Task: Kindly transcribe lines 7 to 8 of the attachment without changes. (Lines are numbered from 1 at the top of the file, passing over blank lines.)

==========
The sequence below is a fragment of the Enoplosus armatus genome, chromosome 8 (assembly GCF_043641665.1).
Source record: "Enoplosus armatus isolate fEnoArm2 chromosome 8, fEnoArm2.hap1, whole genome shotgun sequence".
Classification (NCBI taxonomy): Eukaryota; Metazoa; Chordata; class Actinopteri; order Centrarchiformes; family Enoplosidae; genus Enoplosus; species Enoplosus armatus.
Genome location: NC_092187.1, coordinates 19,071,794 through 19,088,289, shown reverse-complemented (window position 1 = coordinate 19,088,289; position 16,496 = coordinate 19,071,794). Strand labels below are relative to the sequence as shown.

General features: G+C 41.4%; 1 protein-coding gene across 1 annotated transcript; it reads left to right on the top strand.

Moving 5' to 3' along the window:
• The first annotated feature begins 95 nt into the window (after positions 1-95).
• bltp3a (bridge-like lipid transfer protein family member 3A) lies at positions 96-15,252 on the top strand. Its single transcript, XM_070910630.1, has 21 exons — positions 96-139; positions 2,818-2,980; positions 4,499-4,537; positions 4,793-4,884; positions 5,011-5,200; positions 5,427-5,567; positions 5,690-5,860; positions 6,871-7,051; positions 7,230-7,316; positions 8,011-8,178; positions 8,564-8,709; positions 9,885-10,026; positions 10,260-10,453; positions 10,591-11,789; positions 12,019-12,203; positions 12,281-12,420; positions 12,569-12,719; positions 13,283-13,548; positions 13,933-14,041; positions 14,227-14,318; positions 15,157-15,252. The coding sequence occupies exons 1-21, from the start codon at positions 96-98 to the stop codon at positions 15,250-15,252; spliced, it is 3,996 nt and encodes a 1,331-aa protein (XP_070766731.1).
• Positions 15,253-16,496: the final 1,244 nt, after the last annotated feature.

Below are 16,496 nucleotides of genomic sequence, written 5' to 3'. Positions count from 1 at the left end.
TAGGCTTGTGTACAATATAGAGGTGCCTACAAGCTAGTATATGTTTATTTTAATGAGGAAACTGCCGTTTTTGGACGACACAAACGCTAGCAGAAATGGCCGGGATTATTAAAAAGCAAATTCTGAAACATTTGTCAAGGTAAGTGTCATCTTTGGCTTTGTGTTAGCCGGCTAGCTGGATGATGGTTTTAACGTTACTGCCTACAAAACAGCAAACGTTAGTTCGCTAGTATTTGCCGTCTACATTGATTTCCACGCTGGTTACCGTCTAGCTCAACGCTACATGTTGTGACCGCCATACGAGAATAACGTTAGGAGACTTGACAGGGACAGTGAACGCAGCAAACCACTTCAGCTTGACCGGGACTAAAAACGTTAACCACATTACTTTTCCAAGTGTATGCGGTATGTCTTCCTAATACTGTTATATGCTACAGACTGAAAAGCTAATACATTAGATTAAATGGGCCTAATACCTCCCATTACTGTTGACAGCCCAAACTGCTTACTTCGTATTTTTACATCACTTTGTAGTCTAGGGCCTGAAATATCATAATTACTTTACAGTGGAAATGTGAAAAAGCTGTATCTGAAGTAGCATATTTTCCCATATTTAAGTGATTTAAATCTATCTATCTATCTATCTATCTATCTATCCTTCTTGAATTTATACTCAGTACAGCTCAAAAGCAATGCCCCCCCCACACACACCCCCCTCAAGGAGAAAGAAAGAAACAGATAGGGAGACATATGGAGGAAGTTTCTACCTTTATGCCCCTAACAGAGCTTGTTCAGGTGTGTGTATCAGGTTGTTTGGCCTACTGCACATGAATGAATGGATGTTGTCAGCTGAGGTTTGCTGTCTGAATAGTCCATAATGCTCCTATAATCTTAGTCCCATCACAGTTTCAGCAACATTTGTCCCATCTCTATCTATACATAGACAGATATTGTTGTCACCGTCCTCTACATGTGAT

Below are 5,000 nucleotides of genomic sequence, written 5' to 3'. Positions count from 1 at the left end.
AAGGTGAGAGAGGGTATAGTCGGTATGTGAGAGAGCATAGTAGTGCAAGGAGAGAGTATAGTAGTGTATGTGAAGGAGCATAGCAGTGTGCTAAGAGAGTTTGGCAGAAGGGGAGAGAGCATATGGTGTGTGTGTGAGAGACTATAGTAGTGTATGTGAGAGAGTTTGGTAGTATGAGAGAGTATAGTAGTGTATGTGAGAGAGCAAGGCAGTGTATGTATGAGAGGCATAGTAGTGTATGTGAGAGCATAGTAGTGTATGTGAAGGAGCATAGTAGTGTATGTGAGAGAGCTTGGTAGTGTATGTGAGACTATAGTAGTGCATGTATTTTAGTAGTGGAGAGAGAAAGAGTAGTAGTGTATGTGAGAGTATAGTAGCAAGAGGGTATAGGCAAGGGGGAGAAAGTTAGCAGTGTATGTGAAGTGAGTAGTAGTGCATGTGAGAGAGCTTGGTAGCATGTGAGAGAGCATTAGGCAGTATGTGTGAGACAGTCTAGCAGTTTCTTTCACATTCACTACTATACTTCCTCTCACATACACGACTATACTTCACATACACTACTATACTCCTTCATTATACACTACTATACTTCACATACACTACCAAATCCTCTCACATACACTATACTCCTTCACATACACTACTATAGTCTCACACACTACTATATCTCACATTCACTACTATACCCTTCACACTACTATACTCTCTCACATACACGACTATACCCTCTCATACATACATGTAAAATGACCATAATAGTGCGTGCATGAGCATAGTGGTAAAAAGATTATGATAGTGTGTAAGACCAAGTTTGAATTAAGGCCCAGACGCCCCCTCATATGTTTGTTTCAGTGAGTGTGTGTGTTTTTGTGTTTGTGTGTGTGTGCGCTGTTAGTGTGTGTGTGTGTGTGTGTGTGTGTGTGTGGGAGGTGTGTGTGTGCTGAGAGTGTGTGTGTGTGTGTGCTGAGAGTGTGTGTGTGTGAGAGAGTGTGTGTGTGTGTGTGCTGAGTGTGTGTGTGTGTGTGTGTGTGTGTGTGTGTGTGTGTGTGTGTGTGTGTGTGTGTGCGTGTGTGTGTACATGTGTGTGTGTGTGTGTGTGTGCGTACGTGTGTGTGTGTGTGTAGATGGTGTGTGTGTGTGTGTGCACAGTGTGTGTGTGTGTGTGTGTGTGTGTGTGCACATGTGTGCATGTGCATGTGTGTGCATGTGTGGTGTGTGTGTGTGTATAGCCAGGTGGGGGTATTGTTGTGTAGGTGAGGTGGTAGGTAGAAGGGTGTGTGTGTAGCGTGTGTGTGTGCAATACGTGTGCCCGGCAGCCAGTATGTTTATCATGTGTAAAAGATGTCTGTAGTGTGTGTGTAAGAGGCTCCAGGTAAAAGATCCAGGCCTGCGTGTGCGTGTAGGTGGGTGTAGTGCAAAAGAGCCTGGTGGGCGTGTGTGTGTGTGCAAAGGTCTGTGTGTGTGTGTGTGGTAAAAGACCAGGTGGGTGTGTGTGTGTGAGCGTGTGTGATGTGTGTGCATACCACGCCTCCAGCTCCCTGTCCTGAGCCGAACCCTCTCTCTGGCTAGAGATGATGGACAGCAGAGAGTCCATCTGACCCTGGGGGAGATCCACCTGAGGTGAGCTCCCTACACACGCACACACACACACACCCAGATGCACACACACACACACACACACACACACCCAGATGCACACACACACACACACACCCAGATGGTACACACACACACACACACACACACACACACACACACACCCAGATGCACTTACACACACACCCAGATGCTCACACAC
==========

• The first annotated feature begins 95 nt into the window (after positions 1-95).
• bltp3a (bridge-like lipid transfer protein family member 3A) lies at positions 96-15,252 on the top strand. Its single transcript, XM_070910630.1, has 21 exons — positions 96-139; positions 2,818-2,980; positions 4,499-4,537; positions 4,793-4,884; positions 5,011-5,200; positions 5,427-5,567; positions 5,690-5,860; positions 6,871-7,051; positions 7,230-7,316; positions 8,011-8,178; positions 8,564-8,709; positions 9,885-10,026; positions 10,260-10,453; positions 10,591-11,789; positions 12,019-12,203; positions 12,281-12,420; positions 12,569-12,719; positions 13,283-13,548; positions 13,933-14,041; positions 14,227-14,318; positions 15,157-15,252. The coding sequence occupies exons 1-21, from the start codon at positions 96-98 to the stop codon at positions 15,250-15,252; spliced, it is 3,996 nt and encodes a 1,331-aa protein (XP_070766731.1).